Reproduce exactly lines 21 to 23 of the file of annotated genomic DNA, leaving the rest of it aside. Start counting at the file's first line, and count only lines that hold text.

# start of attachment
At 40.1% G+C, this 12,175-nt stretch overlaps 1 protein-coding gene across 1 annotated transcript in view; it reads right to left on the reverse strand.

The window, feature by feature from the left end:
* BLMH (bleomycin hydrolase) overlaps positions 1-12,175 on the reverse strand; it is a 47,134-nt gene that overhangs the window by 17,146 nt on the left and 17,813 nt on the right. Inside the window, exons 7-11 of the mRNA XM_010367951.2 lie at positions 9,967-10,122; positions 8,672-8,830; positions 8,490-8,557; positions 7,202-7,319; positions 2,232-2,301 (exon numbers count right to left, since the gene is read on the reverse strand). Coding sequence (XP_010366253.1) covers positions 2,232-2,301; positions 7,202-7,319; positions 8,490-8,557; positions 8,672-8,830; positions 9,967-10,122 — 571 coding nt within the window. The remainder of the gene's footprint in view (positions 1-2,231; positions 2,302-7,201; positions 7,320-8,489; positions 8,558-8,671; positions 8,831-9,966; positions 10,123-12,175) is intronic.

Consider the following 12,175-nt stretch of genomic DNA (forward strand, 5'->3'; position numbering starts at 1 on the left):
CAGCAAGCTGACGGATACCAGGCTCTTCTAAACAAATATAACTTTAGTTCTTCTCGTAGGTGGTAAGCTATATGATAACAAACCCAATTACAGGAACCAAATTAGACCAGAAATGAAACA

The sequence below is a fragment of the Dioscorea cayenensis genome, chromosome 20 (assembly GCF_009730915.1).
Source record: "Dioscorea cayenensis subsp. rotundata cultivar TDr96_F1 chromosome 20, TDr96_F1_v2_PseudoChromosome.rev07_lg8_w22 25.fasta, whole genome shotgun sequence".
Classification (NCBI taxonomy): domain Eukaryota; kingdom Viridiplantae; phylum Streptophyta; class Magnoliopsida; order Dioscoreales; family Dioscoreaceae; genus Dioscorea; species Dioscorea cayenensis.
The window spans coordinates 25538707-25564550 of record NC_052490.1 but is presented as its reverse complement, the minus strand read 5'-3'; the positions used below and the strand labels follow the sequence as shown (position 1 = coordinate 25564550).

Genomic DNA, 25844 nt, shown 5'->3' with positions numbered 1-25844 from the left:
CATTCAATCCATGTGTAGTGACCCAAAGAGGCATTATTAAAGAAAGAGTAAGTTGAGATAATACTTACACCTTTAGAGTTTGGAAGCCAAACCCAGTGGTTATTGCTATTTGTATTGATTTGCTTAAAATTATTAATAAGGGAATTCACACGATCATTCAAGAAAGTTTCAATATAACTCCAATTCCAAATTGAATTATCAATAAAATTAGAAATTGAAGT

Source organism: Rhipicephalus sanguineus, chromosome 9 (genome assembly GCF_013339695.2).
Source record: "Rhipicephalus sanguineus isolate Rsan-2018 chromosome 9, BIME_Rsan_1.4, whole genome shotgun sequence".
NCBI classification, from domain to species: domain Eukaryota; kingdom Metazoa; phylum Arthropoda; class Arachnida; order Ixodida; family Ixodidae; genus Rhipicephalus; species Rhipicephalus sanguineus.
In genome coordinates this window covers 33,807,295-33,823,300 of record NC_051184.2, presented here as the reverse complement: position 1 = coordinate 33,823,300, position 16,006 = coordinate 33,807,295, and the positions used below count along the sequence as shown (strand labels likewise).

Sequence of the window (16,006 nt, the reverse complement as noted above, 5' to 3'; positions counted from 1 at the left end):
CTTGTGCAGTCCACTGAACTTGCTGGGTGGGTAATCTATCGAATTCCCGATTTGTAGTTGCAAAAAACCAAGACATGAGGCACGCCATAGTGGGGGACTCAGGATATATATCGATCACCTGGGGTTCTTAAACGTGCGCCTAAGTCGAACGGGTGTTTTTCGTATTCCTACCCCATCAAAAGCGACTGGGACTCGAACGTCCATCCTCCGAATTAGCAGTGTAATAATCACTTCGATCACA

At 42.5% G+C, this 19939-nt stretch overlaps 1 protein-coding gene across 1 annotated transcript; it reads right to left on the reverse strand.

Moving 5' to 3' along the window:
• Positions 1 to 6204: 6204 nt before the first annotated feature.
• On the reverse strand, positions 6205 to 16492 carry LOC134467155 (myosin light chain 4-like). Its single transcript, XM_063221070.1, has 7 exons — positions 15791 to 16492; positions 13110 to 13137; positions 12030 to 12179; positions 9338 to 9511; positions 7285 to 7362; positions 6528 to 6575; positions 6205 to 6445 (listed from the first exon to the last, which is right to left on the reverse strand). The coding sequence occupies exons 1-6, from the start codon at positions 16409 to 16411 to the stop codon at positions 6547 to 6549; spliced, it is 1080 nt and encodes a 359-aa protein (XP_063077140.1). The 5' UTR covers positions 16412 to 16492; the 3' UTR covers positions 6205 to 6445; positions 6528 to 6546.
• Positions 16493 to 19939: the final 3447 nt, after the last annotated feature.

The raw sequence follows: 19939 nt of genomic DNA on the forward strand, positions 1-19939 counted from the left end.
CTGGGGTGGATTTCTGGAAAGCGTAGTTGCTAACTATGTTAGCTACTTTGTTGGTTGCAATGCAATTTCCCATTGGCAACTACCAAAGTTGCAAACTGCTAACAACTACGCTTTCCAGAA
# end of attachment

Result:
• On the reverse strand, positions 6205 to 16492 carry LOC134467155 (myosin light chain 4-like). Its single transcript, XM_063221070.1, has 7 exons — positions 15791 to 16492; positions 13110 to 13137; positions 12030 to 12179; positions 9338 to 9511; positions 7285 to 7362; positions 6528 to 6575; positions 6205 to 6445 (listed from the first exon to the last, which is right to left on the reverse strand). The coding sequence occupies exons 1-6, from the start codon at positions 16409 to 16411 to the stop codon at positions 6547 to 6549; spliced, it is 1080 nt and encodes a 359-aa protein (XP_063077140.1). The 5' UTR covers positions 16412 to 16492; the 3' UTR covers positions 6205 to 6445; positions 6528 to 6546.
• Positions 16493 to 19939: the final 3447 nt, after the last annotated feature.

The raw sequence follows: 19939 nt of genomic DNA on the forward strand, positions 1-19939 counted from the left end.